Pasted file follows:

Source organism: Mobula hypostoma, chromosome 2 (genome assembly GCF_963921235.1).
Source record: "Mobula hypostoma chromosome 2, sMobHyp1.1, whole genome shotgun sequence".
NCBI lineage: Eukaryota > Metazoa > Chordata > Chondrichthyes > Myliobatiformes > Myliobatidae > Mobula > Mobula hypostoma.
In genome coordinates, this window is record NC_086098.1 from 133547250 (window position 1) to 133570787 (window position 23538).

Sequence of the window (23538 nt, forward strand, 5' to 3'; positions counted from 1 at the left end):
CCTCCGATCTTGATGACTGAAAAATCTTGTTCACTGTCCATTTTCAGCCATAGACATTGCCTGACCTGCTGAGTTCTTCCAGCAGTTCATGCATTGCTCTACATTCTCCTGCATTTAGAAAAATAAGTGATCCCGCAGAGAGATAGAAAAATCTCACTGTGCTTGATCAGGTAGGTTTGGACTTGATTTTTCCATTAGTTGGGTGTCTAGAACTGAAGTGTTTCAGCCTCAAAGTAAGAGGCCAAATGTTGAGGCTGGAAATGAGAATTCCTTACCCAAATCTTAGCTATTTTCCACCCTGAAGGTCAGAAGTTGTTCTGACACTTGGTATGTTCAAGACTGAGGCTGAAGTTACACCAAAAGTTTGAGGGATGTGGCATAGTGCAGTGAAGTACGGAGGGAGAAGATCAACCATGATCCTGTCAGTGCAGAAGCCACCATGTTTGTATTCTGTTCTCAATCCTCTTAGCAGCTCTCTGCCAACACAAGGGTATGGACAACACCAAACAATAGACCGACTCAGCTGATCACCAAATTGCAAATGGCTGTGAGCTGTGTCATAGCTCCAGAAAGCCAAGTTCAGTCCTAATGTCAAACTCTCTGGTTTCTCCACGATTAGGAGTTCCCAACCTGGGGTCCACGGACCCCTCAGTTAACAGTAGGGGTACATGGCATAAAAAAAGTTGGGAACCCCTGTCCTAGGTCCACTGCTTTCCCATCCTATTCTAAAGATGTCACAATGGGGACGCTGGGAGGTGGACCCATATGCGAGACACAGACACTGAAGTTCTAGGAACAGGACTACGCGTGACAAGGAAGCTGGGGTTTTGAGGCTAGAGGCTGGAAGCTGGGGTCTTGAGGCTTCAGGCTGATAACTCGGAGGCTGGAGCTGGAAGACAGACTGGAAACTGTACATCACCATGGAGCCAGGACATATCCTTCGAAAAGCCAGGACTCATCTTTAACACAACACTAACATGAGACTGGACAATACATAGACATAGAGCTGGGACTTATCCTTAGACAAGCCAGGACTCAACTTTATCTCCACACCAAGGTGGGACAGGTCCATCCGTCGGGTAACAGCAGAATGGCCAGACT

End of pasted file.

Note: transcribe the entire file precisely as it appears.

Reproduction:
Source organism: Mobula hypostoma, chromosome 2 (genome assembly GCF_963921235.1).
Source record: "Mobula hypostoma chromosome 2, sMobHyp1.1, whole genome shotgun sequence".
NCBI lineage: Eukaryota > Metazoa > Chordata > Chondrichthyes > Myliobatiformes > Myliobatidae > Mobula > Mobula hypostoma.
In genome coordinates, this window is record NC_086098.1 from 133547250 (window position 1) to 133570787 (window position 23538).

Sequence of the window (23538 nt, forward strand, 5' to 3'; positions counted from 1 at the left end):
CCTCCGATCTTGATGACTGAAAAATCTTGTTCACTGTCCATTTTCAGCCATAGACATTGCCTGACCTGCTGAGTTCTTCCAGCAGTTCATGCATTGCTCTACATTCTCCTGCATTTAGAAAAATAAGTGATCCCGCAGAGAGATAGAAAAATCTCACTGTGCTTGATCAGGTAGGTTTGGACTTGATTTTTCCATTAGTTGGGTGTCTAGAACTGAAGTGTTTCAGCCTCAAAGTAAGAGGCCAAATGTTGAGGCTGGAAATGAGAATTCCTTACCCAAATCTTAGCTATTTTCCACCCTGAAGGTCAGAAGTTGTTCTGACACTTGGTATGTTCAAGACTGAGGCTGAAGTTACACCAAAAGTTTGAGGGATGTGGCATAGTGCAGTGAAGTACGGAGGGAGAAGATCAACCATGATCCTGTCAGTGCAGAAGCCACCATGTTTGTATTCTGTTCTCAATCCTCTTAGCAGCTCTCTGCCAACACAAGGGTATGGACAACACCAAACAATAGACCGACTCAGCTGATCACCAAATTGCAAATGGCTGTGAGCTGTGTCATAGCTCCAGAAAGCCAAGTTCAGTCCTAATGTCAAACTCTCTGGTTTCTCCACGATTAGGAGTTCCCAACCTGGGGTCCACGGACCCCTCAGTTAACAGTAGGGGTACATGGCATAAAAAAAGTTGGGAACCCCTGTCCTAGGTCCACTGCTTTCCCATCCTATTCTAAAGATGTCACAATGGGGACGCTGGGAGGTGGACCCATATGCGAGACACAGACACTGAAGTTCTAGGAACAGGACTACGCGTGACAAGGAAGCTGGGGTTTTGAGGCTAGAGGCTGGAAGCTGGGGTCTTGAGGCTTCAGGCTGATAACTCGGAGGCTGGAGCTGGAAGACAGACTGGAAACTGTACATCACCATGGAGCCAGGACATATCCTTCGAAAAGCCAGGACTCATCTTTAACACAACACTAACATGAGACTGGACAATACATAGACATAGAGCTGGGACTTATCCTTAGACAAGCCAGGACTCAACTTTATCTCCACACCAAGGTGGGACAGGTCCATCCGTCGGGTAACAGCAGAATGGCCAGACT